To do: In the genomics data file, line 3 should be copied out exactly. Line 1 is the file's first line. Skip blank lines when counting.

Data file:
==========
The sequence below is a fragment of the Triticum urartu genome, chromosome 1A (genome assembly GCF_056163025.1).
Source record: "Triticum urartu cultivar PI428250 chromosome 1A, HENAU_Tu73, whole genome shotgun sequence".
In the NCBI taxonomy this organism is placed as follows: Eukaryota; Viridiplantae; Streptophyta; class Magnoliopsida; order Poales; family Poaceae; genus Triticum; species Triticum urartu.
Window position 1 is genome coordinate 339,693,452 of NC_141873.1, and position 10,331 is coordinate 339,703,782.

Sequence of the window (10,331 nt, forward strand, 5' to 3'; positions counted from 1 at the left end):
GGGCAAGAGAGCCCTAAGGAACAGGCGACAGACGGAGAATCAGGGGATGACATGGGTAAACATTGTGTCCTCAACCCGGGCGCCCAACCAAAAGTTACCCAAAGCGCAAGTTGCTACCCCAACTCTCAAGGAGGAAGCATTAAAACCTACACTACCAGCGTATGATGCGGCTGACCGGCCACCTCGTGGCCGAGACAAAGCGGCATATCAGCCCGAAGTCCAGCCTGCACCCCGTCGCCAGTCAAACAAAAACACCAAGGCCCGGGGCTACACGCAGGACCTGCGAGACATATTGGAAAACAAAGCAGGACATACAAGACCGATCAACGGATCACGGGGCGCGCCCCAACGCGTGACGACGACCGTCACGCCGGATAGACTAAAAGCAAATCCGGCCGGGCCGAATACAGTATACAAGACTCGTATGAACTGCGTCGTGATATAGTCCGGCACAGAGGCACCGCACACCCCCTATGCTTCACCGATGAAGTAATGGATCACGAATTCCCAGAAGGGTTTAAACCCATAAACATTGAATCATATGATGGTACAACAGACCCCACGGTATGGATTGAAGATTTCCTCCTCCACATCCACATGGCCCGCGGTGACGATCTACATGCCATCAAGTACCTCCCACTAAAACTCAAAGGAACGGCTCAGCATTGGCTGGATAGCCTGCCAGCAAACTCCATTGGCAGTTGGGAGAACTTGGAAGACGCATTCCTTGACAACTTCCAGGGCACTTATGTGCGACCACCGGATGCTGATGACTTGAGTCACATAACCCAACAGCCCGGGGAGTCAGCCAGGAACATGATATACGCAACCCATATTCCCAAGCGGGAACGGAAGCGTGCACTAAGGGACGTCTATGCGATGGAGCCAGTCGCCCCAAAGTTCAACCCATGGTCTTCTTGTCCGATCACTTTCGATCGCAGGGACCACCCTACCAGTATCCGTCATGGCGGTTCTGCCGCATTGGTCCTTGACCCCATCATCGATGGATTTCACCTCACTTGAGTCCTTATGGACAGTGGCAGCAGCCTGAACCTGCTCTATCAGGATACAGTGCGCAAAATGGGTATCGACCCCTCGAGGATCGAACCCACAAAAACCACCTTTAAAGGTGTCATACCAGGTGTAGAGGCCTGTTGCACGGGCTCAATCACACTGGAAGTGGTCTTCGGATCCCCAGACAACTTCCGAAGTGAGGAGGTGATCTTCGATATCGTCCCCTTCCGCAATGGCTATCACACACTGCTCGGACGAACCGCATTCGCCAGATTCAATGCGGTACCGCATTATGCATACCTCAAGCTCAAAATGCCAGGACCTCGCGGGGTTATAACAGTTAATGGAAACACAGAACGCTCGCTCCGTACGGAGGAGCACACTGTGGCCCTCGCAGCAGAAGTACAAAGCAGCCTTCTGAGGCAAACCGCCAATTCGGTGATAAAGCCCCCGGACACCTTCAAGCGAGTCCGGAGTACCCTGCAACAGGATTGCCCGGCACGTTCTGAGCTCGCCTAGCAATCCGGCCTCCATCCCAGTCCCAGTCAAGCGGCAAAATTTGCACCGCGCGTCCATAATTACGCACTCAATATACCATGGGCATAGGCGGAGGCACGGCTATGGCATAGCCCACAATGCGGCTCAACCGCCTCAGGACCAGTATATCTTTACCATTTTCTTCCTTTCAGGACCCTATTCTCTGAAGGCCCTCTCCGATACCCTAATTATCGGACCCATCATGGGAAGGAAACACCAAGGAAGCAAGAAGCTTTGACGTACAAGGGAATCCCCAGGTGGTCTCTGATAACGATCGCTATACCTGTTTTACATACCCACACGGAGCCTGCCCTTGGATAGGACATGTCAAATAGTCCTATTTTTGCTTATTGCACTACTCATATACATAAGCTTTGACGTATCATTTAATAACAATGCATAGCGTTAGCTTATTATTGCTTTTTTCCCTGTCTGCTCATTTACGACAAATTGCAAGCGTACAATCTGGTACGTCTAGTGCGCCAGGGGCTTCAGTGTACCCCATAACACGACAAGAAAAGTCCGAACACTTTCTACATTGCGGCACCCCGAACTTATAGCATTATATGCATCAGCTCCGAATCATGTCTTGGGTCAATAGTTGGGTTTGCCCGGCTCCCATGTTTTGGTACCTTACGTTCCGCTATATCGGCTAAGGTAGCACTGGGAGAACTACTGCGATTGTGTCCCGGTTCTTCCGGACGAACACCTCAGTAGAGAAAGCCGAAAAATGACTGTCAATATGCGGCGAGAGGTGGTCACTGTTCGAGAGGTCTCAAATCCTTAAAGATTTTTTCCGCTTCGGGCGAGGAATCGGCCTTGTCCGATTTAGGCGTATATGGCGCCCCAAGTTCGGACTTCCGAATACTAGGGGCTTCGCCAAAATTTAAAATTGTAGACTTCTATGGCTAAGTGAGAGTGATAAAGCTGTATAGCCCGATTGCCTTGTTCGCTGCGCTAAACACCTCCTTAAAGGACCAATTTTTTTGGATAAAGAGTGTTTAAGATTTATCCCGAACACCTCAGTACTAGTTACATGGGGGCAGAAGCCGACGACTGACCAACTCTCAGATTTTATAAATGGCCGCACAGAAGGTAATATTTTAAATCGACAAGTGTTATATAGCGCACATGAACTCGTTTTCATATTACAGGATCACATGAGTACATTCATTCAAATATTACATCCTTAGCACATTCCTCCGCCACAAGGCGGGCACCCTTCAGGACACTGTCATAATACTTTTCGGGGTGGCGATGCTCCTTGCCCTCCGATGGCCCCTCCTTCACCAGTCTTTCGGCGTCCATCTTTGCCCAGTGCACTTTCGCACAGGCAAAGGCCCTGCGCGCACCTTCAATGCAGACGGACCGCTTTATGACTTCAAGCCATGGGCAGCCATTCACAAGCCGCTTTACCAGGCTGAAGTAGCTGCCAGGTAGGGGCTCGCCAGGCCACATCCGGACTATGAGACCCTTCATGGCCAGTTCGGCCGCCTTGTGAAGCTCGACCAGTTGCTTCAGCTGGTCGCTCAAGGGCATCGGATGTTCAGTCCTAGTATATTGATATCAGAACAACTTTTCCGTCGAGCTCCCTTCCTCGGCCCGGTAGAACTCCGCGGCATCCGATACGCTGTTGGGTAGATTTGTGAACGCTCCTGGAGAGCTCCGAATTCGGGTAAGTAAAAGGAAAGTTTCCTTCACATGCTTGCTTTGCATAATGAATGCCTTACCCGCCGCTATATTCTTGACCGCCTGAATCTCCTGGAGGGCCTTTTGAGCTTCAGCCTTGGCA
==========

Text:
In the NCBI taxonomy this organism is placed as follows: Eukaryota; Viridiplantae; Streptophyta; class Magnoliopsida; order Poales; family Poaceae; genus Triticum; species Triticum urartu.